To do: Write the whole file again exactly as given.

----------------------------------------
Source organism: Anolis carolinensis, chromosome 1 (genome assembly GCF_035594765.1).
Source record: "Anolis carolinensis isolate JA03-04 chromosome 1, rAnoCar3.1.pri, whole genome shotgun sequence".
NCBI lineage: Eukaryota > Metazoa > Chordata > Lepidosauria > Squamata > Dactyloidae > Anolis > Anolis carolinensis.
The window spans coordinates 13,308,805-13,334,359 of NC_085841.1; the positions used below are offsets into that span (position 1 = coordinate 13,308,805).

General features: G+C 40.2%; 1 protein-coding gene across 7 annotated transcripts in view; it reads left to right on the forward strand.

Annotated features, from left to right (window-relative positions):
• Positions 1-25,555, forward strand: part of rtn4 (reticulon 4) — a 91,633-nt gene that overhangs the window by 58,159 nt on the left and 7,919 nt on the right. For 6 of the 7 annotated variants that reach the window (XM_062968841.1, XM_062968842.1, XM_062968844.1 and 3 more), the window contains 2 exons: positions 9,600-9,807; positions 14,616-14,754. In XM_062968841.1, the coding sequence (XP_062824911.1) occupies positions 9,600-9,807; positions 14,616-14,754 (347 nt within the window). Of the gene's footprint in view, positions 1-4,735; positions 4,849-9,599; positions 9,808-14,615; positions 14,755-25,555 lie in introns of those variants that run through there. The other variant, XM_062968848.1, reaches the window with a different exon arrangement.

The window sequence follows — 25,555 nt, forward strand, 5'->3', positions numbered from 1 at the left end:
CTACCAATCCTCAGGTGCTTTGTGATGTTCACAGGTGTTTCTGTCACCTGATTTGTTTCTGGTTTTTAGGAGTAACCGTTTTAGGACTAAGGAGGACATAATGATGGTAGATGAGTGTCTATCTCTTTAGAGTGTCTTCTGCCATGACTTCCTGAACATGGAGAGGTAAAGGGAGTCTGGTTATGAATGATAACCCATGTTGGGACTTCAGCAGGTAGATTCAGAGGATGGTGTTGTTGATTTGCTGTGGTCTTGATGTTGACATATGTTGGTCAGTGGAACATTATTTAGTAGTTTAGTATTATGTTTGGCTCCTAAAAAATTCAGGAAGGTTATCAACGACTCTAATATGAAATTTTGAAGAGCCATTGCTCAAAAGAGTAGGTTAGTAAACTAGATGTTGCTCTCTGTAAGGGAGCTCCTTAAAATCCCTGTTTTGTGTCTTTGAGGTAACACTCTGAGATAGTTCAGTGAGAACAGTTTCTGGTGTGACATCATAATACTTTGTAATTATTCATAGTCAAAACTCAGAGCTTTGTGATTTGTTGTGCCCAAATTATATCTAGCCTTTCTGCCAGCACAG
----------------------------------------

Source organism: Anolis carolinensis, chromosome 1 (genome assembly GCF_035594765.1).
Source record: "Anolis carolinensis isolate JA03-04 chromosome 1, rAnoCar3.1.pri, whole genome shotgun sequence".
NCBI lineage: Eukaryota > Metazoa > Chordata > Lepidosauria > Squamata > Dactyloidae > Anolis > Anolis carolinensis.
The window spans coordinates 13,308,805-13,334,359 of NC_085841.1; the positions used below are offsets into that span (position 1 = coordinate 13,308,805).

General features: G+C 40.2%; 1 protein-coding gene across 7 annotated transcripts in view; it reads left to right on the forward strand.

Annotated features, from left to right (window-relative positions):
• Positions 1-25,555, forward strand: part of rtn4 (reticulon 4) — a 91,633-nt gene that overhangs the window by 58,159 nt on the left and 7,919 nt on the right. For 6 of the 7 annotated variants that reach the window (XM_062968841.1, XM_062968842.1, XM_062968844.1 and 3 more), the window contains 2 exons: positions 9,600-9,807; positions 14,616-14,754. In XM_062968841.1, the coding sequence (XP_062824911.1) occupies positions 9,600-9,807; positions 14,616-14,754 (347 nt within the window). Of the gene's footprint in view, positions 1-4,735; positions 4,849-9,599; positions 9,808-14,615; positions 14,755-25,555 lie in introns of those variants that run through there. The other variant, XM_062968848.1, reaches the window with a different exon arrangement.

The window sequence follows — 25,555 nt, forward strand, 5'->3', positions numbered from 1 at the left end:
CTACCAATCCTCAGGTGCTTTGTGATGTTCACAGGTGTTTCTGTCACCTGATTTGTTTCTGGTTTTTAGGAGTAACCGTTTTAGGACTAAGGAGGACATAATGATGGTAGATGAGTGTCTATCTCTTTAGAGTGTCTTCTGCCATGACTTCCTGAACATGGAGAGGTAAAGGGAGTCTGGTTATGAATGATAACCCATGTTGGGACTTCAGCAGGTAGATTCAGAGGATGGTGTTGTTGATTTGCTGTGGTCTTGATGTTGACATATGTTGGTCAGTGGAACATTATTTAGTAGTTTAGTATTATGTTTGGCTCCTAAAAAATTCAGGAAGGTTATCAACGACTCTAATATGAAATTTTGAAGAGCCATTGCTCAAAAGAGTAGGTTAGTAAACTAGATGTTGCTCTCTGTAAGGGAGCTCCTTAAAATCCCTGTTTTGTGTCTTTGAGGTAACACTCTGAGATAGTTCAGTGAGAACAGTTTCTGGTGTGACATCATAATACTTTGTAATTATTCATAGTCAAAACTCAGAGCTTTGTGATTTGTTGTGCCCAAATTATATCTAGCCTTTCTGCCAGCACAG